The other day I told a friend, “The only thing keeping me sane right now is reading and writing.” I’m still utilizing the Morning Pages, but have stopped beating myself up for not filling up three pages. There’s so much going on with my jobs right now, I don’t have the luxury of spending time on three, but one page gets me grounded.
This time of year I always think about sobriety. My sober birthday is in November, but a couple of months before it arrives the mind starts playing tricks. The mind of an alcoholic will say, “After 23 years, surely you have this under control and can have one drink.” Fortunately, I’m stubborn enough to ignore those thoughts.
One thing I know about staying sane and sober is you need community, because it’s not a ‘go it alone’ lifestyle. I’m plugged into several online communities through work, but the one that holds my heart the most is my neighborhood. That simple habit of walking to the end of the street refreshes my soul.
I wouldn’t be living this life I love if I was still drinking. Not even certain I’d still be alive. If I was to have a similar conversation with my friend today I would elaborate with, “Walking, reading, writing and my relationship with God is keeping me sane and sober.
Every morning I open my eyes, my first thought and words spoken are, “Thank you God for waking me up sober.”
I’ve been thinking about sobriety, which is normal for me this time of year. On November 10th, I’ll be 22 years sober. There’s a twinge of embarrassment when I say that to someone newly sober. They usually ask, “How’d you do it Barb?” I respond with, “With God one day at a time.”
When I was newly sober, my then husband flew me to Canada with him for business. We were to meet his clients at a French restaurant for dinner. I recall walking into our private dining room and seeing the table set with what seemed like a million wine glasses. I was 2 weeks sober.
It broke my heart to take a seat at that table.
My then husband didn’t understand the alcoholic. He thought maybe I’d have a glass of wine and be a part of the evening’s festivities, but when the waiter came to my glass with the bottle, I laid my hand over the top so he wouldn’t pour. He felt my trepidation and took the glass away.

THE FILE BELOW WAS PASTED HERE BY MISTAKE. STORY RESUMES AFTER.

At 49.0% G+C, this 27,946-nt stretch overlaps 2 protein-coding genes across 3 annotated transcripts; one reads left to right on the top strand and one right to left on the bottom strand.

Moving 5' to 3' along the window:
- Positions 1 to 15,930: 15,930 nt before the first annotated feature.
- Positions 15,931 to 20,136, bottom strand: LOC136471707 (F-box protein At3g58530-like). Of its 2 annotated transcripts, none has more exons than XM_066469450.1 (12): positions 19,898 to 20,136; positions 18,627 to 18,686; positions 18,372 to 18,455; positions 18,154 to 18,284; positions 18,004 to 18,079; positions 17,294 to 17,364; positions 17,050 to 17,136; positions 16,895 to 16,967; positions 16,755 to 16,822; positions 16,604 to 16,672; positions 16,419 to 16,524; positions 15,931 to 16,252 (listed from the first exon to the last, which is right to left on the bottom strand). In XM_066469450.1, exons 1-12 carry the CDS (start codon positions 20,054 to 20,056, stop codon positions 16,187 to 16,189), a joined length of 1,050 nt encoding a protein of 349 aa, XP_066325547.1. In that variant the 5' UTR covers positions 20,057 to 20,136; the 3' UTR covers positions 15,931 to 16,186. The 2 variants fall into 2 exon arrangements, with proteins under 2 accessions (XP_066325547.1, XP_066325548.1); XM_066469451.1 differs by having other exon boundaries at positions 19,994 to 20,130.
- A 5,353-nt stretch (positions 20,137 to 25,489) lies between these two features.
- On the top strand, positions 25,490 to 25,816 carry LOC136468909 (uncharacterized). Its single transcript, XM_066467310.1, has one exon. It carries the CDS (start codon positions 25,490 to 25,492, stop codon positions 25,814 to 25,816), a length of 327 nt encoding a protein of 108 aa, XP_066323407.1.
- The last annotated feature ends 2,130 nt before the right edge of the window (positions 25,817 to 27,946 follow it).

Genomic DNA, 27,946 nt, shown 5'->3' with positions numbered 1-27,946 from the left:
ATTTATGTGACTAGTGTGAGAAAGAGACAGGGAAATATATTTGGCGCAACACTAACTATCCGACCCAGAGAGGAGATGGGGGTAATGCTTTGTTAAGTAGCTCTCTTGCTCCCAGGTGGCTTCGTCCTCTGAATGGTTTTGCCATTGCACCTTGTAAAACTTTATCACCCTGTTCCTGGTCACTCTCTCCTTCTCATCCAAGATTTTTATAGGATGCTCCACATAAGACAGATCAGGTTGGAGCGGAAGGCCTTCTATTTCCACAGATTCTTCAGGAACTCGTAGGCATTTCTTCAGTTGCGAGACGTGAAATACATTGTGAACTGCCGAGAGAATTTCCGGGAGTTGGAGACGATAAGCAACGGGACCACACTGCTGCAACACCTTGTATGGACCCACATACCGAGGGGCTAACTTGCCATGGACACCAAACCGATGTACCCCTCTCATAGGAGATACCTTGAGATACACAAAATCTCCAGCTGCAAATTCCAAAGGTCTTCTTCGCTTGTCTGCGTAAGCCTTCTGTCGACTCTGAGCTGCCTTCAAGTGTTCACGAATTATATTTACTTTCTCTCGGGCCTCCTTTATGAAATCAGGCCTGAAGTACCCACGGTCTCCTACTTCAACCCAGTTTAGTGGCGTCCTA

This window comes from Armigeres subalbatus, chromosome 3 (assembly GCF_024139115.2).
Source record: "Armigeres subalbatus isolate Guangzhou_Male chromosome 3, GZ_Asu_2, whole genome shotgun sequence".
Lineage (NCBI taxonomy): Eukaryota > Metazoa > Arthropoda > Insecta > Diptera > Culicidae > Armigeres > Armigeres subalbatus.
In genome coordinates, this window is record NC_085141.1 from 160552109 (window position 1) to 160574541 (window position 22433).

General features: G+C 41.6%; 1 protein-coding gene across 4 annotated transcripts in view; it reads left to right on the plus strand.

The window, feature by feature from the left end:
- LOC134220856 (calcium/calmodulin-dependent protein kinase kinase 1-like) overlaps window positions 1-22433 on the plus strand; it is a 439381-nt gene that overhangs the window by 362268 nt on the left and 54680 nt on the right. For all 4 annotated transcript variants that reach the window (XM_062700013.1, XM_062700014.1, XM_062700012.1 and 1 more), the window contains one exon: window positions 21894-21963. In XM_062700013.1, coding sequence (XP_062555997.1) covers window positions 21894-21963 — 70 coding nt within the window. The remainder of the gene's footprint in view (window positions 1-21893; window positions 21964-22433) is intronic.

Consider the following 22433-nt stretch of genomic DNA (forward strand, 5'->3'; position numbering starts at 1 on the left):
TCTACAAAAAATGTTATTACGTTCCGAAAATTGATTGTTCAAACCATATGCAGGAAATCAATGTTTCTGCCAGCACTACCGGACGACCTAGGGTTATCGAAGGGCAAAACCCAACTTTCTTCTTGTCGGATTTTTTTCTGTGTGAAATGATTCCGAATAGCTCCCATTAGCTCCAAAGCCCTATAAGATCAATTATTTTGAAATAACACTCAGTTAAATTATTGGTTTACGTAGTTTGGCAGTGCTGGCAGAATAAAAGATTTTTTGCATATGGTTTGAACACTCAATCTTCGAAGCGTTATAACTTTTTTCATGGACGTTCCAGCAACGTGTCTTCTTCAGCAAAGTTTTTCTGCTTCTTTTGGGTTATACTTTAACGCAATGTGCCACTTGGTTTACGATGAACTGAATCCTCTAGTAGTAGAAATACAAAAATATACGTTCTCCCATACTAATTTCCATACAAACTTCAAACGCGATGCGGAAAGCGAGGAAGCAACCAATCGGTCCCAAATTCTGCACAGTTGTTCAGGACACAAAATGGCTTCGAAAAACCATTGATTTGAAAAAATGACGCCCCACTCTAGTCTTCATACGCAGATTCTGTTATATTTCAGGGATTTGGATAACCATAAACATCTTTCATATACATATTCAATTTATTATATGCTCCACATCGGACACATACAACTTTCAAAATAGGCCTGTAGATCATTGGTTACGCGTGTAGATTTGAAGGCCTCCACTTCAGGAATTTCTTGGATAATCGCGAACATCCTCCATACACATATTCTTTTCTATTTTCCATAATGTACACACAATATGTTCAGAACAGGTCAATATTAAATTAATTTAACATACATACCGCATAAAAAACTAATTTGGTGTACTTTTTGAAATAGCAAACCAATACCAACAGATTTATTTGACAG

Then I just got angry. Being the lady I am, I sat quietly at the table holding my composure, but wanted to scream. That was the last time I sat at a table like that.
Back then, I looked at drinking as something I couldn’t have and it felt like I was missing out. What I didn’t realize it was actually the beginning of a whole new life.
Almost 22 years later, I’m still thinking about sobriety. It’s not that I can’t drink. I could and the life I have today would quickly dissipate. I’m not willing to let that go. When it comes to one more day sober, here’s your permission slip to choose your table wisely, and protect your sobriety.
One week ago, I celebrated 16 years of sobriety. The first thing I do each morning is to thank God for waking me up sober. Each day is truly a gift, and waking up without a hangover, is an absolute miracle.
Each day is a special gift from God, and while life may not always be fair, you must never allow the pains, hurdles, and handicaps of the moment to poison your attitude and plans for yourself and your future. You can never win when you wear the ugly cloak of self-pity, and the sour sound of whining will certainly frighten away any opportunity for success. Never again. There is a better way.
I had to let go of the person I was so familiar with, and open my heart and mind to who I could become. There was no room for negative thinking, or feeling sorry for myself for all the years spent drinking. The pain and hurt caused by my actions were in the past, and I was ready to make amends and embrace the present.
By accepting there is a higher power greater than myself, I was willing to follow His plan for my life. After all, my plan had placed me where I was, and that was not desirable anymore. It was time for a new life, and a new me. Thank you God for waking me up sober, and thank you for my new life.
*Quote taken from “A Better Way to Live”, by Og Mandino.